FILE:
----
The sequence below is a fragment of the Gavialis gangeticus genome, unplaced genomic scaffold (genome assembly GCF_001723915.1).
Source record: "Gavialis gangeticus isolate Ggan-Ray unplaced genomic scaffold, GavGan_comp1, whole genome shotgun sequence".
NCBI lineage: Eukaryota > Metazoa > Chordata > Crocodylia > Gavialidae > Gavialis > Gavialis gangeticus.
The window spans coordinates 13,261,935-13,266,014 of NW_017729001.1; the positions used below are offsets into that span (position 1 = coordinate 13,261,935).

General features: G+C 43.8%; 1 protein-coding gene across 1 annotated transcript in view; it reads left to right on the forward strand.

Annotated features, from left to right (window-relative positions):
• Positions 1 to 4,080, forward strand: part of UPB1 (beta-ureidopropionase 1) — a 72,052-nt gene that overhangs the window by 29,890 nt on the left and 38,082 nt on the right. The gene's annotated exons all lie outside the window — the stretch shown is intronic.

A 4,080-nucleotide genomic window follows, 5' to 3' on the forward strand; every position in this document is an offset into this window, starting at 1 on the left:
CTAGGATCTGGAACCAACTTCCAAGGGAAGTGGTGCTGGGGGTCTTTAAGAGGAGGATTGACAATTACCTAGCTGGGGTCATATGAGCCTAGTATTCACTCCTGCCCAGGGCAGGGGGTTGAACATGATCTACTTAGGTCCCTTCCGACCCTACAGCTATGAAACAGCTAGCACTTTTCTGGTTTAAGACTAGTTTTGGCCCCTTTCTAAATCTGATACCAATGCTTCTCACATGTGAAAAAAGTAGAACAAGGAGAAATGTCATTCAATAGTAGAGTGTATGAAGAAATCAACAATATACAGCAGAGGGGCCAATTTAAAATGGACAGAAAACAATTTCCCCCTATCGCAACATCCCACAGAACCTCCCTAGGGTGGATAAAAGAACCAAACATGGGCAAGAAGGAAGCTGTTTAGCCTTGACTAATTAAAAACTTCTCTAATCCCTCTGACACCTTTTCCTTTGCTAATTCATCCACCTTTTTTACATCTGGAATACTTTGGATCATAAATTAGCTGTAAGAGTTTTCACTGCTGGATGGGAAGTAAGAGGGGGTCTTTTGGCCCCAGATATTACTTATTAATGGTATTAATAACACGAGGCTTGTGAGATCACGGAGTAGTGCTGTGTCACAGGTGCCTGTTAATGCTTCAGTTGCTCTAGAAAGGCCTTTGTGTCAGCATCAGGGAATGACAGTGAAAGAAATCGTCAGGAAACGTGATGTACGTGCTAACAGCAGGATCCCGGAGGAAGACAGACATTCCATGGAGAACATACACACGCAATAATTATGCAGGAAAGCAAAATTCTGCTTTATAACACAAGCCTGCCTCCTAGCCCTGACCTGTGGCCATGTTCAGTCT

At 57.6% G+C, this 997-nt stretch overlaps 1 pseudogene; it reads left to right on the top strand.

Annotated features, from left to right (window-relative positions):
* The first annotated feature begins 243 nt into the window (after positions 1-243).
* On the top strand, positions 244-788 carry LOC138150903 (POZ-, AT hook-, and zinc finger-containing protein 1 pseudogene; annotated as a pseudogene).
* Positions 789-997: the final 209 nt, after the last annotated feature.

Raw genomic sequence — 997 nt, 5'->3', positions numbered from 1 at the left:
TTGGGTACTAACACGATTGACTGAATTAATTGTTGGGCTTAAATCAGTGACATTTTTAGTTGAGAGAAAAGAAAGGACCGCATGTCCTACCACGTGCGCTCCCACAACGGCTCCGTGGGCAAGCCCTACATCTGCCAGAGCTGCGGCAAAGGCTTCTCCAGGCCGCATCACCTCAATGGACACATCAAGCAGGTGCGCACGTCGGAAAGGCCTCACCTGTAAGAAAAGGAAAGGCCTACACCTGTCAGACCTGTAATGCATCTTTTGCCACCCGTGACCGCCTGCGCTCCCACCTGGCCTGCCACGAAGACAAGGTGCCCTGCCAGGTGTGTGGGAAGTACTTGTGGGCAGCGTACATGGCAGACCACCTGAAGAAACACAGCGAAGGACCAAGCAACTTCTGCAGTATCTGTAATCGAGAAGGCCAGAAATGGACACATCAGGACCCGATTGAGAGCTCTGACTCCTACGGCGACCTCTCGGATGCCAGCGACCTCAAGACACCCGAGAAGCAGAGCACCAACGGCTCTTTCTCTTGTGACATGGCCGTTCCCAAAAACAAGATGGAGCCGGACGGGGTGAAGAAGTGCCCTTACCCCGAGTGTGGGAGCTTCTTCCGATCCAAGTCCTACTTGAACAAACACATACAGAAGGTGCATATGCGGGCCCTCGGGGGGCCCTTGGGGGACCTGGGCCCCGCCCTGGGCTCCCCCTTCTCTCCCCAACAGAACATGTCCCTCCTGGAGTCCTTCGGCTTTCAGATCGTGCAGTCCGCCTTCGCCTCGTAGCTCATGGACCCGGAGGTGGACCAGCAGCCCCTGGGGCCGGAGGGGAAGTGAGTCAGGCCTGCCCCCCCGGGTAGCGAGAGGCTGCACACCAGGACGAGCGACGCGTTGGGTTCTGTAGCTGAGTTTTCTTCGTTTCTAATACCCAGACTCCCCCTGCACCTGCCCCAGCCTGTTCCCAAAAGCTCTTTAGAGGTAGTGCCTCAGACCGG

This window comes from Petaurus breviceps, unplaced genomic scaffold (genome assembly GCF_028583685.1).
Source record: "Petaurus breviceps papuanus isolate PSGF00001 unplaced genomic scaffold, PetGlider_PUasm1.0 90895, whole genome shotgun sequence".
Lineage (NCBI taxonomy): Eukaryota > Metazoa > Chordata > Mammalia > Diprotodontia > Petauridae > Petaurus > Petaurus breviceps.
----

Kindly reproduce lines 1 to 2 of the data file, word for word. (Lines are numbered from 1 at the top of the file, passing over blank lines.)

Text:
The sequence below is a fragment of the Gavialis gangeticus genome, unplaced genomic scaffold (genome assembly GCF_001723915.1).
Source record: "Gavialis gangeticus isolate Ggan-Ray unplaced genomic scaffold, GavGan_comp1, whole genome shotgun sequence".